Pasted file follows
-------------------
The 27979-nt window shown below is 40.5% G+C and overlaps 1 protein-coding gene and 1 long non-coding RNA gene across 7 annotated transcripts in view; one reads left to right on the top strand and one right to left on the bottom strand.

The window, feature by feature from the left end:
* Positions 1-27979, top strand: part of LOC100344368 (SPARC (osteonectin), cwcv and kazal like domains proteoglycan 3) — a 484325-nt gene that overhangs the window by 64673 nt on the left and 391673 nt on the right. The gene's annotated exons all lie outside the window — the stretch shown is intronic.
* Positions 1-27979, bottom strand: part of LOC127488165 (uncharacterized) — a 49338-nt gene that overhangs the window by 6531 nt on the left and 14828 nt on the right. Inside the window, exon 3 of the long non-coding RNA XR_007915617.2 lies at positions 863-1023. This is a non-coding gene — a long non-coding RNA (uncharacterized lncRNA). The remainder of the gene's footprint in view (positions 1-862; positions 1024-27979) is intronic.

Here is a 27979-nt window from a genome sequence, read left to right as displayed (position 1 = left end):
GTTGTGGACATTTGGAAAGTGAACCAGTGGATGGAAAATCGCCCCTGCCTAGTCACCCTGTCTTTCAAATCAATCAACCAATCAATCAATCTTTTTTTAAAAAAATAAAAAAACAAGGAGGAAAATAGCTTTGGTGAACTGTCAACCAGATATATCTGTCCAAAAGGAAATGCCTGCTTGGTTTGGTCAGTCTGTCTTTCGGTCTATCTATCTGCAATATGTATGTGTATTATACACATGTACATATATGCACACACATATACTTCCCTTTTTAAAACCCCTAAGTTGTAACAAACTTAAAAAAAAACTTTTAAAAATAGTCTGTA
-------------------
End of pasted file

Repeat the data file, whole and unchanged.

The 27979-nt window shown below is 40.5% G+C and overlaps 1 protein-coding gene and 1 long non-coding RNA gene across 7 annotated transcripts in view; one reads left to right on the top strand and one right to left on the bottom strand.

The window, feature by feature from the left end:
* Positions 1-27979, top strand: part of LOC100344368 (SPARC (osteonectin), cwcv and kazal like domains proteoglycan 3) — a 484325-nt gene that overhangs the window by 64673 nt on the left and 391673 nt on the right. The gene's annotated exons all lie outside the window — the stretch shown is intronic.
* Positions 1-27979, bottom strand: part of LOC127488165 (uncharacterized) — a 49338-nt gene that overhangs the window by 6531 nt on the left and 14828 nt on the right. Inside the window, exon 3 of the long non-coding RNA XR_007915617.2 lies at positions 863-1023. This is a non-coding gene — a long non-coding RNA (uncharacterized lncRNA). The remainder of the gene's footprint in view (positions 1-862; positions 1024-27979) is intronic.

Here is a 27979-nt window from a genome sequence, read left to right as displayed (position 1 = left end):
GTTGTGGACATTTGGAAAGTGAACCAGTGGATGGAAAATCGCCCCTGCCTAGTCACCCTGTCTTTCAAATCAATCAACCAATCAATCAATCTTTTTTTAAAAAAATAAAAAAACAAGGAGGAAAATAGCTTTGGTGAACTGTCAACCAGATATATCTGTCCAAAAGGAAATGCCTGCTTGGTTTGGTCAGTCTGTCTTTCGGTCTATCTATCTGCAATATGTATGTGTATTATACACATGTACATATATGCACACACATATACTTCCCTTTTTAAAACCCCTAAGTTGTAACAAACTTAAAAAAAAACTTTTAAAAATAGTCTGTA